Business Casual: Crossword Smiles Fashions Classic and Experimental Sounds on “Pressed & Ironed” Album
For their debut album, Crossword Smiles brings a “business-casual” sensibility to the indie-pop world.
The Grand Blanc-Dexter duo of Tom Curless (vocals, guitars, drums, keys) and Chip Saam (vocals, bass, guitars) strikes an optimal balance between classic pop-rock song structures and experimental college-rock textures on Pressed & Ironed.
“We want to show the duality of our lives,” Curless said. “We work day jobs, and then we put the pressed shirts away and put on our Converse [sneakers] and play rock ‘n’ roll.”
With button-up shirts cast aside and well-worn sneakers in place, Crossword Smiles fashions 10 artful, melodic tracks on Pressed & Ironed that remove the wrinkles of the past and provide a smooth outlook for the future.
“Tom and I both take our lyrics somewhat seriously, and I don’t think either of us writes something just to write something because it sounds good,” Saam said. “We both put some thought and work into our lyrics, and it’s awesome when people really pay attention, especially if it makes some kind of impact.”
Friday Five highlights music by Washtenaw County-associated artists and labels.
This week, we have a special edition focusing on The UP.
As Ann Arbor creeps towards its bicentennial in 2024, residents can be proud of a history rich in accomplishment, with achievements in medicine, politics, and sports that mark this city as a force for progress in human endeavor.
But who cares?
For millions of music fans around the globe, the only reason to discuss A2 is its role as an incubator for two bands whose uncompromising sounds proved an important step in the evolution of punk rock and heavy metal. The MC5 and The Stooges spent formative years here in the late 1960s, experimenting with volume and energy in our basements, living rooms, and public parks while perfecting distinct approaches to raw, aggressive rock 'n' roll.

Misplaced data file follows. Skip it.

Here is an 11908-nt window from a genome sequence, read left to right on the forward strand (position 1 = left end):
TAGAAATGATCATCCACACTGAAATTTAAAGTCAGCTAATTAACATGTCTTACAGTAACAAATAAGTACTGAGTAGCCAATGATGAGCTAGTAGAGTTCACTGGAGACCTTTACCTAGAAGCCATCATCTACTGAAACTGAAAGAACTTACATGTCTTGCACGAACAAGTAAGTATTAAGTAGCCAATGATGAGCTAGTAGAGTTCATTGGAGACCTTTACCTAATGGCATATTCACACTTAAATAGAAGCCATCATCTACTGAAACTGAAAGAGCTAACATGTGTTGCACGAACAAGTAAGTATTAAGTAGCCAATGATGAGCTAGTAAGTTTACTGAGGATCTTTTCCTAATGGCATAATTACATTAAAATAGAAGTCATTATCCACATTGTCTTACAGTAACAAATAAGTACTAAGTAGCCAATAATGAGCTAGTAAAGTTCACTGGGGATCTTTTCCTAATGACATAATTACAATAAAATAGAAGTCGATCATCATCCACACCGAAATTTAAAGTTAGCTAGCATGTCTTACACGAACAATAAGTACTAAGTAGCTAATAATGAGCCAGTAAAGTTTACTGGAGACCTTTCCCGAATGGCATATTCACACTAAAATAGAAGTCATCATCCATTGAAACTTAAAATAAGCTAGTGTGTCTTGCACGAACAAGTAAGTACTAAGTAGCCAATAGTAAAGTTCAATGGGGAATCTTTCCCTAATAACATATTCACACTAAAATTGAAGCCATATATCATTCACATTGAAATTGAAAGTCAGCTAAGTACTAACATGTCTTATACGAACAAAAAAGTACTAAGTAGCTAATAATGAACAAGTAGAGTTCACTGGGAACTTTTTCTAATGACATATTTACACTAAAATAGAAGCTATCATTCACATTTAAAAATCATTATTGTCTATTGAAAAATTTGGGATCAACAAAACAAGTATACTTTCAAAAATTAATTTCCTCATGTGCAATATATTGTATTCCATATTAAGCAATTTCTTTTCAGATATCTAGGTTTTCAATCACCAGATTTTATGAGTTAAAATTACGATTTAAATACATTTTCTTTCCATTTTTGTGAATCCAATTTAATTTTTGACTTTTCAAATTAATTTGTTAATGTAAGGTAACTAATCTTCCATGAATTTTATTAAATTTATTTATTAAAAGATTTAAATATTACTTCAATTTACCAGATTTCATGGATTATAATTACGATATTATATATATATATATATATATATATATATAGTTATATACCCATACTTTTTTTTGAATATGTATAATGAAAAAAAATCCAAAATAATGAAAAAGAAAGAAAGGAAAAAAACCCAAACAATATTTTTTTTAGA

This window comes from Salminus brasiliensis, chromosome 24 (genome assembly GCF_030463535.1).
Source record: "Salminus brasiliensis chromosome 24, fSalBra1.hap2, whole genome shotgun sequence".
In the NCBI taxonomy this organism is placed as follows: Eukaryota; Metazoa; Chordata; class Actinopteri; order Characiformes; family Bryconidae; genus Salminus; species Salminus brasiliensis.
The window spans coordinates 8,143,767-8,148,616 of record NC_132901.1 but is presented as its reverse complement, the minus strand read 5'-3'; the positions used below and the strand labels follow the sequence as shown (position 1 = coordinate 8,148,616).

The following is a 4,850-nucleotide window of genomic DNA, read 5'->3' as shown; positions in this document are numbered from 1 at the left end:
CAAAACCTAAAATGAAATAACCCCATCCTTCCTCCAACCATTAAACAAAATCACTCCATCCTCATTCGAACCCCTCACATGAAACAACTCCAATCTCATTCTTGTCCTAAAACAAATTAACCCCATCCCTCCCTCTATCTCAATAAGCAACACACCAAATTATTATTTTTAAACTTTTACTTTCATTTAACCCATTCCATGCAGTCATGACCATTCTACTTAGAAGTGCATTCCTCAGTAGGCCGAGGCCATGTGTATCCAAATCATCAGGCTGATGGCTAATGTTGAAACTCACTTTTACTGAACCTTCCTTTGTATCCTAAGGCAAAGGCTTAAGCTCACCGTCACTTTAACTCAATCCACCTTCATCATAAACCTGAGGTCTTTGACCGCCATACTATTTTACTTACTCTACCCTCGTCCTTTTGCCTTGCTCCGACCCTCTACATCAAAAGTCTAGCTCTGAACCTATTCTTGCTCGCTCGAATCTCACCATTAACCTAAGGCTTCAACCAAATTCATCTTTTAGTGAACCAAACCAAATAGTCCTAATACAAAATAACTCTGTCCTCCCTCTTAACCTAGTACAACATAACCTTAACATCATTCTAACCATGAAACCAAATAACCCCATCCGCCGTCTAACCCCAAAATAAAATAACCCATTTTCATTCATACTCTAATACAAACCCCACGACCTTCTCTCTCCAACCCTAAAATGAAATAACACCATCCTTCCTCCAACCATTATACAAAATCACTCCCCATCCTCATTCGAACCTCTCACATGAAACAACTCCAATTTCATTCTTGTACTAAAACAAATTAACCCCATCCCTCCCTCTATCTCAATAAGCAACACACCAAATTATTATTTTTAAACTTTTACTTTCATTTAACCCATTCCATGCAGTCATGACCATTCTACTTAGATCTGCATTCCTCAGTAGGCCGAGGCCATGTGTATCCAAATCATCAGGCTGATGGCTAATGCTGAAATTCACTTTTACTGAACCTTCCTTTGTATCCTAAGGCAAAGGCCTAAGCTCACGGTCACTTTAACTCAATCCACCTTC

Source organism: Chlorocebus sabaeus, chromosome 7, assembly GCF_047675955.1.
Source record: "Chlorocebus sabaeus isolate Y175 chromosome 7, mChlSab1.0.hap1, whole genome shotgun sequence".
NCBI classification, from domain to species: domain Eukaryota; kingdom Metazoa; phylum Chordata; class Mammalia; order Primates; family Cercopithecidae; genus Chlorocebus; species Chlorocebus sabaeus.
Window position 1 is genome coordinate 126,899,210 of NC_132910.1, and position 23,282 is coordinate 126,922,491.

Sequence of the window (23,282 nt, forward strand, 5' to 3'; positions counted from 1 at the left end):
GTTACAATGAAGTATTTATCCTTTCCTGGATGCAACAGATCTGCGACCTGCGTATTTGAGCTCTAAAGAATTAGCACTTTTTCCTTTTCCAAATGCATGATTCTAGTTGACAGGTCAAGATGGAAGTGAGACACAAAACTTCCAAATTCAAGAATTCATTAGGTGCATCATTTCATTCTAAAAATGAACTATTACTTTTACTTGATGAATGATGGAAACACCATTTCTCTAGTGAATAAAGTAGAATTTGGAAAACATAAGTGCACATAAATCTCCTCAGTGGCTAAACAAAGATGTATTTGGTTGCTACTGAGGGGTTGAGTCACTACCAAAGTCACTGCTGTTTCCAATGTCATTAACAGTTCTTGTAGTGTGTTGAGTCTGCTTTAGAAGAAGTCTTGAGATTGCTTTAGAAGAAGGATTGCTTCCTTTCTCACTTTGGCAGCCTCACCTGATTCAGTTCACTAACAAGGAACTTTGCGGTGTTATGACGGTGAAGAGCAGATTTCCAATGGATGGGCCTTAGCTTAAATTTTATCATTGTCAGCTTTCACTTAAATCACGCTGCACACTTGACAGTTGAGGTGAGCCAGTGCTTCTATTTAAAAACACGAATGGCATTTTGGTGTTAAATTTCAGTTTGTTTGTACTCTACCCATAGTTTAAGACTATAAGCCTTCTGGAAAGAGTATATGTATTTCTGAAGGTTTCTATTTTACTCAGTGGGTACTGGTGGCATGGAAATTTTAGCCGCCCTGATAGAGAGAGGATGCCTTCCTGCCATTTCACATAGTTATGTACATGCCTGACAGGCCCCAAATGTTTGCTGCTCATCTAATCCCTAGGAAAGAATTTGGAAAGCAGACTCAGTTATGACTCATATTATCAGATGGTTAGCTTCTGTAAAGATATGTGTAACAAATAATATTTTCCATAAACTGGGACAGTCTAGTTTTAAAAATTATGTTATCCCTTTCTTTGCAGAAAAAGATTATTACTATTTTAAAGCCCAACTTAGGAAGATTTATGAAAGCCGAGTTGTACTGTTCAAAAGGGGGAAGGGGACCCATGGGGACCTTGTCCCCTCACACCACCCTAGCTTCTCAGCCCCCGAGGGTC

September 23 is the 54th anniversary of the University of Michigan Union Ballroom gig that got both bands signed to a major label, and it's a cultural moment worth celebrating.
Elektra representative Danny Fields was in town to evaluate the MC5's viability, but after watching this show, he saw the future and offered both The Stooges and the MC5 record contracts the next morning.
The third act on that bill, The UP, did not get a big break that night—or any night, since no record label ever signed the band. But the Ann Arbor group's dedication to revolutionary rock 'n’ roll was just as savage as that of its peers.
If there was any doubt that a good pop-punk/power pop band can still cut through the musical clutter and make a powerful statement, Ann Arbor-based Seaholm proves it with style.
For example, check out “Cough Syrup,” a terrific single and video from the band’s new album, It’s Raining Outside. In just 2:11, the band offers a tremendous burst of musical energy, memorable visuals, and an earworm (“Can you please tell me what’s going on?”) that will stick with you for days.
It’s Raining Outside is a short, sharp album that displays the band’s talent for combining dynamic musicianship with thoughtful lyrics. On “Weatherman,” the album’s keystone, they sing: “What’s the weather like today? / I want the rain to wash me away / Cleanse me of my guilt and take me home / Say goodbye to the life that I’ve always known.”
Although an earlier lineup did some recordings, It’s Raining Outside fully introduces the current band, which consists of Pat Ray on guitar and vocals, Austin Stawowczyk on bass and vocals, and Kris Herrmann on drums and vocals.
Ray answered a few questions about Seaholm's history and new album via email.
Human Nature: U-M prof Scott Hershovitz talks philosophy with his kids in the book "Nasty, Brutish, and Short"
U-M professor Scott Hershovitz divulges conversations with his two young sons and connects those chats to philosophical concepts in his new book, Nasty, Brutish, and Short: Adventures in Philosophy With My Kids. Among the topics are swearing, sports, racism, and religion.
Hershovitz delves into both questions that his children raise and questions that he and his wife, Julie, face as parents. What makes the book so approachable is that the conversations are set in humous, relatable, day-to-day scenarios. For example, the subject of individual rights emerges when one of the children, Hank, takes ages to decide what to have for lunch after being offered a quesadilla or hamburger:
Shirley Ann Higuchi tells her mother's tale and the bigger story of the Japanese American incarceration during WWII in “Setsuko’s Secret”
Shirley Ann Higuchi illuminates a dark time in U.S. history in her book, Setsuko’s Secret: Heart Mountain and the Legacy of the Japanese American Incarceration.